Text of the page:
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Now are our brows bound with victorious wreaths,
Our bruised arms hung up for monuments ;
Qur stern alarums chang'd to merry meetings ;
Our dreadful marches to delightful measures.
Grim-visag?d War hath smooth'd his wrinkled front;
And now, instead of mounting barbed steeds
To fright the souls of fearful adversaries,
He capers nimbly in a Lady's chamber,
To the lascivious pleasing of a lute.
But I, that am not shap'd for sportive tricks,
Nor made to court an am'rous looking-glass, -
I, that am rudely ftampt, and want love's majesty,
To strut before a wanton, ambling nymph;
1, that am curtail'd of this fair proportion,
Cheated of feature by diffembling nature,
Deform’d, unfinish'd, sent before


Into this breathing world, scarce half made up ;.
And that so lamely and unfashionably,
That dogs bark at me, as I halt by them :
Why I (in this weak piping time of peace)
Have no delight to pass away the time :
Unless to spy my shadow in the sun,
And descant on mine own deformity.
And therefore, fince I cannot prove a lover,
To entertain these fair well-spoken days,
I am determined to prove a villain,
And hate the idle pleasures of these days.
Plots have I laid, inductions dangerous,
By drunken prophesies, libels, and dreams,
To set my brother Clarence and the King
In deadly hate, the one against the other :
And, if King Edward be as true and juft,
As I am subtle, false and treacherous,
This day should Clarence closely be mew'd up;
hiftorians and poets, in loading his character, have at the fame time
leen paying their compliments to that line, which gave them an
ELIZABETH. The miseries and iniquities of Civil War were richly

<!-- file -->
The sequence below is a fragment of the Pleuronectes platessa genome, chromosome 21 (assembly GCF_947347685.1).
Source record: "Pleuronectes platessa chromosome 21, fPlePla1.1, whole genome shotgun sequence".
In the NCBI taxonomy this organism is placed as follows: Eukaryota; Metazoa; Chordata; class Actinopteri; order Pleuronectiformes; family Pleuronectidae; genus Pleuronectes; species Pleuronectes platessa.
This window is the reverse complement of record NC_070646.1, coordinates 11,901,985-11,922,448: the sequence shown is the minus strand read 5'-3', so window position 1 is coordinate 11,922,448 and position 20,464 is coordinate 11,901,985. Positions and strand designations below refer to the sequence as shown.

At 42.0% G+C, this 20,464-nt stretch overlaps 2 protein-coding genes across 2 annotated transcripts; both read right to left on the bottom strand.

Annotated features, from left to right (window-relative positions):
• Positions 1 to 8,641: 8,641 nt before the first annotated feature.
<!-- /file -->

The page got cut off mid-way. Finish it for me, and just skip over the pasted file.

compensated in such a blessing.

Jam nibil, o Superi, querimur: Scelera ipfa, Nefasque,
Hac Mercede


About a prophecy, which says, that G (2)
Of Edward's heirs the murderer shall be.
Dive, thoughts, down to my soul! here Clarence comes.

Enter Clarence guarded, and Brakenbury,
Brother, good-day; what means this armed guard,
That waits upon your Grace ?

Clar. His Majesty,
Tend’ring my person's safety, hath appointed
This conduct to convey me to the Tower.

Glo. Upon what cause?
Clar. Because my name is George.

Glo. Alack, my Lord, that fault is none of yours :
He should for that commit your godfathers.
Belike, his Majesty hath some intent,

you should be new christened in the Tower. But what's the matter, Clarence, may I know?

Clar. Yea, Richard, when I know ; for, I proteft, As yet I do not ; but as I can learn, He hearkens after prophesies and dreams, And from the cross-row plucks the letter G; And says, a wizard told him, that by G His issue difinherited should be. And, for my name of George begins with G, It follows in his thought, that I am he. These, as I learn, and such like toys as these, Have mov'd his Highness to commit me now.